Garret Moore, 1st Viscount Moore

Garret Moore, 1st Viscount Moore PC (I) (c.1564 – 9 November 1627) was an Anglo-Irish politician and peer.

Life

Moore was the son of Sir Edward Moore of Mellifont and his wife Elizabeth Clifford (died 1581), daughter and co-heiress of Nicholas Clifford of Holme, Kent, and his wife Mary Harper. Elizabeth had already been married three times, and all her husbands belonged to the Anglo-Irish nobility: her first husband, Sir William Brabazon, was Lord Justice of Ireland. Moore was thus the half-brother of Edward Brabazon, 1st Baron Ardee, and, through his mother's third marriage to Captain Humphrey Warren, he was also the half-brother of Sir William Warren.[1]

He was invested as a knight in 1599 by Elizabeth I. He held the office of Seneschal of Cavan in 1601. He inherited his father's very substantial estates in 1602, (much of these were leasehold, held directly from the English Crown). He was a staunch friend of Hugh O'Neill, Earl of Tyrone, and hosted the negotiations that led to the Treaty of Mellifont in 1603 and the ending of the Nine Years' War.

Moore and the Earl of Tyrone

His loyalty to the Crown was never seriously in doubt, despite his friendship with the Earl of Tyrone, but after Tyrone's flight to the Continent in 1607 he was the target of vehement attacks by his enemies, especially the volatile and unreliable Christopher St Lawrence, 10th Baron Howth, with whom he had quarreled bitterly, despite their being relatives by marriage. Howth accused Moore of treasonable dealings with Tyrone, and pressed the charges with such vigour that the Lord Lieutenant of Ireland, Sir Arthur Chichester, who had originally laughed at them as "too absurd even to charge a horse-boy with, let alone a knight", felt obliged to place Moore under house arrest. Moore admitted that on the eve of the Flight of the Earls, Tyrone had visited him at his home, Mellifont, but he firmly denied any imputation of treason. Lord Howth, summoned before the Irish Council, refused to produce any evidence of the alleged treason, on the ground that since Moore was himself a Privy Councillor that body was clearly guilty of bias, while his bizarre claim that he had seen Moore trying to raise the Devil did nothing to enhance his credibility. The case was transferred to England, and in due course Moore was cleared of all suspicion. Howth, undaunted, now accused Chichester and Moore of conspiring to murder him: the Council, which by now lost had all patience with Howth, ordered him to retire to his home in disgrace. Moore by contrast was assured that his loyalty to the King was not in question.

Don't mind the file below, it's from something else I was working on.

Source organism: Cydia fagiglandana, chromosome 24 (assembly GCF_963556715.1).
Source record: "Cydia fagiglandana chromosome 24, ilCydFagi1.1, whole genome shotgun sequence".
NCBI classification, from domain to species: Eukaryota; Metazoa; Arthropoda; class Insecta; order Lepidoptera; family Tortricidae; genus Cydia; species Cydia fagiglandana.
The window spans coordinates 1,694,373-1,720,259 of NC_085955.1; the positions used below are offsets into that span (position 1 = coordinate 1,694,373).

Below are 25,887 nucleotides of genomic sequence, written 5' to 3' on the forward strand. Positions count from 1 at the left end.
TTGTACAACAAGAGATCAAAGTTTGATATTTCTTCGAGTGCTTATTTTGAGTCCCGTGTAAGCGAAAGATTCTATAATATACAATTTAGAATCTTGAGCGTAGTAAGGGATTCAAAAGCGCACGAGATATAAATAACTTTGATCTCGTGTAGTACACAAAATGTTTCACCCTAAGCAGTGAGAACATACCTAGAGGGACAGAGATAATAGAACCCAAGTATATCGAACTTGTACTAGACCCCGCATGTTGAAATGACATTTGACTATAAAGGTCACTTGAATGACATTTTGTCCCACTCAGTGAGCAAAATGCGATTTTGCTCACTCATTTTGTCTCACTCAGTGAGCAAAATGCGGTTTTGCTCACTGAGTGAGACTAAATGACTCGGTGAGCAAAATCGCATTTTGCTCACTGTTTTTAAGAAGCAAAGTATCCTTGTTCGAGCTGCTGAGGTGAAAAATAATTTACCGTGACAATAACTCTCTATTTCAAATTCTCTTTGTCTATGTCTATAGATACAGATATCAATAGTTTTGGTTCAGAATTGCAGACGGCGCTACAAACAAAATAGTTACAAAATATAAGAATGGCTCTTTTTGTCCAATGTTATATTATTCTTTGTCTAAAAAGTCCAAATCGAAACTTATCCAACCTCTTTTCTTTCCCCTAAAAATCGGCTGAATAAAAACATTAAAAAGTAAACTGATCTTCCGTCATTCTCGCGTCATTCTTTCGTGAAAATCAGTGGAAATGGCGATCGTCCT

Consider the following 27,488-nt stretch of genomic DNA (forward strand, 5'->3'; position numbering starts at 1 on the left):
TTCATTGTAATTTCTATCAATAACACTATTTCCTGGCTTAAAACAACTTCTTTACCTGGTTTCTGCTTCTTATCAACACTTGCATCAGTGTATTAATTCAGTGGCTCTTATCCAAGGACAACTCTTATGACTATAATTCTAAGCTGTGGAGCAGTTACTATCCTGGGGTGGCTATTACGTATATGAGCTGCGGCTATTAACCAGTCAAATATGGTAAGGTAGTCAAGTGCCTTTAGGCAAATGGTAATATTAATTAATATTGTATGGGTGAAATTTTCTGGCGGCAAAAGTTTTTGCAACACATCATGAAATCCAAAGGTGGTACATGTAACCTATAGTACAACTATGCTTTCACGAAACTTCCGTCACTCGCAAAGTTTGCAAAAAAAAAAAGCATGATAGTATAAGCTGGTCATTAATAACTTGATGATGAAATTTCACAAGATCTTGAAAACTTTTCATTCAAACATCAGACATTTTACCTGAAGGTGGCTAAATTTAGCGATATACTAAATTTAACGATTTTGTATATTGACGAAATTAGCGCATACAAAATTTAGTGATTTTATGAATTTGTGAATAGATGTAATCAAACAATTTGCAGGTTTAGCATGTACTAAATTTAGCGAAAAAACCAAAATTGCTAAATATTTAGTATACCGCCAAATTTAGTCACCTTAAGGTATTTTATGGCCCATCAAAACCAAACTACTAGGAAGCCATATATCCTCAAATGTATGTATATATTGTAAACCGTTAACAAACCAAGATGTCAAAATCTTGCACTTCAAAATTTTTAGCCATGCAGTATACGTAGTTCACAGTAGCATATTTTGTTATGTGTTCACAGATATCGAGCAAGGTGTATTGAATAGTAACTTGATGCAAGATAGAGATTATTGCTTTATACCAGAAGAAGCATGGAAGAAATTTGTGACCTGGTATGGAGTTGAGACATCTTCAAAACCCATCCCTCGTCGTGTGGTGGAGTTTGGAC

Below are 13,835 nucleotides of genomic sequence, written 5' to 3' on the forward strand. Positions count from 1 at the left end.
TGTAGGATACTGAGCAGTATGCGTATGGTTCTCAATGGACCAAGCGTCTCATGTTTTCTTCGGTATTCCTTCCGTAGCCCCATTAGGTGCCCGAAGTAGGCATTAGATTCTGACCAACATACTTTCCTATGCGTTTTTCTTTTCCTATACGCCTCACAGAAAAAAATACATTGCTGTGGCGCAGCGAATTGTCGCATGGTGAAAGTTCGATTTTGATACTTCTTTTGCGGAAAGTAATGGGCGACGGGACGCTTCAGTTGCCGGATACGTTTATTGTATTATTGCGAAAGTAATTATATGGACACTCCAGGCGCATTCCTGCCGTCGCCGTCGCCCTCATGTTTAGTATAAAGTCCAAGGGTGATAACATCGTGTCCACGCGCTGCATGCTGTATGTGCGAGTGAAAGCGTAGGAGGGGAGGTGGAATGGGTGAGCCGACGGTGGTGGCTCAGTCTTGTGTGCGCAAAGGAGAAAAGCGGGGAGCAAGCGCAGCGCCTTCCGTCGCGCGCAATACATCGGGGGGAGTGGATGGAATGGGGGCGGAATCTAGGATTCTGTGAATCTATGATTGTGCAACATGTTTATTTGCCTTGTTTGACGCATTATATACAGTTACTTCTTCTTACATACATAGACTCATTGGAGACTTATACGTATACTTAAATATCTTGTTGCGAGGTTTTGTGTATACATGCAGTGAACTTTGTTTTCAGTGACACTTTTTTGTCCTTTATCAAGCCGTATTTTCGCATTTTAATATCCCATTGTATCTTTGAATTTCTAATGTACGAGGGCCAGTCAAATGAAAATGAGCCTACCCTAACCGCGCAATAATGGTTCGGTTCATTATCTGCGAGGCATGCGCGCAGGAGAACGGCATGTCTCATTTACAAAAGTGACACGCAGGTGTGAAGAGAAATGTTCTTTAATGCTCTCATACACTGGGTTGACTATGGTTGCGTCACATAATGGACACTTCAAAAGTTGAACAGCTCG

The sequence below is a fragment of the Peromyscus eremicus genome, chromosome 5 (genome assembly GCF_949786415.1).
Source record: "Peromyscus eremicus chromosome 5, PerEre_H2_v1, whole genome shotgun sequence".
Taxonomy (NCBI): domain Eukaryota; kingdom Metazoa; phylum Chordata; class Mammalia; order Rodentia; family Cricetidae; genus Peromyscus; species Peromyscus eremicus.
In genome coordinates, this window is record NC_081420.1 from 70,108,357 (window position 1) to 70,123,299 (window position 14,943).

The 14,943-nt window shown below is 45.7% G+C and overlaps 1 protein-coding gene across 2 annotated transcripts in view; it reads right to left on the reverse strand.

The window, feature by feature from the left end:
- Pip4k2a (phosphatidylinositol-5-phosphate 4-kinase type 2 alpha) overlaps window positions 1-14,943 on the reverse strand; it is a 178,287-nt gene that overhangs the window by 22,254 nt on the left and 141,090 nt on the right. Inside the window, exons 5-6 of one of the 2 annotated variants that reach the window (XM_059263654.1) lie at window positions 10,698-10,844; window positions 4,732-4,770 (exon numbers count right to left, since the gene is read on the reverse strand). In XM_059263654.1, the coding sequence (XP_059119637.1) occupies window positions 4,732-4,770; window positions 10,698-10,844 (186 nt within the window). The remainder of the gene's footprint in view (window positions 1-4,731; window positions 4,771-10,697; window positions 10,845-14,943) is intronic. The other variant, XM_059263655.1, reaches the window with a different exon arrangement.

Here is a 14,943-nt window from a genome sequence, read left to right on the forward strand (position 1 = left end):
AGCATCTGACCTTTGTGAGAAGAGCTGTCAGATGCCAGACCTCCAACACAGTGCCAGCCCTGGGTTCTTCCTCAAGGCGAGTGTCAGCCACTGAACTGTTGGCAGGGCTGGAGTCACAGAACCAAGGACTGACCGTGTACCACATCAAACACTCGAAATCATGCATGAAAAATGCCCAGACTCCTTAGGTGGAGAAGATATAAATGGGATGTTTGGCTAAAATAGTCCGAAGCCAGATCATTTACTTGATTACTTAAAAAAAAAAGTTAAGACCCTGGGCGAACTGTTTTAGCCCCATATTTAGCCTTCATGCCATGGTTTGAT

Later career

Moore was invested as a member of the Privy Council of Ireland in 1604 and served in the Irish House of Commons as the Member of Parliament for Dungannon in the Parliament of 1613-15. He held the office of Lord President of Munster in 1615. On 20 July 1616 he was created Baron Moore, of Mellefont in the County of Louth in the Peerage of Ireland. He was further honoured when he was created Viscount Moore, of Drogheda, also in the Peerage of Ireland, on 7 February 1621.[2] His principal residence was Mellifont Abbey, near Drogheda, which remained in the Moore family until 1927: it is now a ruin.

Mellifont Abbey, c.1755

Family

He married Mary Colley, daughter of Sir Henry Colley and his wife Catherine Cusack, daughter of Sir Thomas Cusack, Lord Chancellor of Ireland, by whom he had twelve children. His two eldest sons, Edward and Thomas, predeceased him: he was succeeded as Viscount by his third and eldest surviving son, Charles. His daughter Eleanor married Sir John Denham, Lord Chief Justice of Ireland, best known to history as one of the Ship Money judges: they were the parents of the distinguished poet Sir John Denham. Another daughter Anne married the prominent Royalist commander. Sir Faithful Fortescue. A third daughter Frances married Roger Jones, 1st Viscount Ranelagh, and a fourth, Jane, married Henry Blayney, 2nd Baron Blayney. Moore's grandson, Henry Moore, was created Earl of Drogheda in 1661.[3]

Moore's widow Mary remarried Charles Wilmot, 1st Viscount Wilmot: she died in 1654, and was buried beside her first husband in St. Peter's Church, Drogheda.

References

  1. John Debrett, Debrett's Peerage of England, Scotland, and Ireland (1840), p.249.
  2. John Debrett, Debrett's Peerage of England, Scotland, and Ireland (1840), p.249.
  3. John Debrett, Debrett's Peerage of England, Scotland, and Ireland (1840), p.249.

Sources

  • Dunlop, Robert (1894). "Moore, Garret" . In Lee, Sidney (ed.). Dictionary of National Biography. 38. London: Smith, Elder & Co.
  • O'Sullivan, Harold. "Moore, Garret , first Viscount Moore of Drogheda (1565/6–1627)date= 2004". Oxford Dictionary of National Biography (online ed.). Oxford University Press. doi:10.1093/ref:odnb/19110.(Subscription or UK public library membership required.)
Parliament of Ireland
Preceded by
Member of Parliament for Dungannon
1613–1615
With: Sir Hugh Pollerde
Succeeded by
Sir Faithful Fortescue
John Perkins
Peerage of Ireland
New creation Viscount Moore
1621–1627
Succeeded by
Charles Moore
Baron Moore
1616–1627
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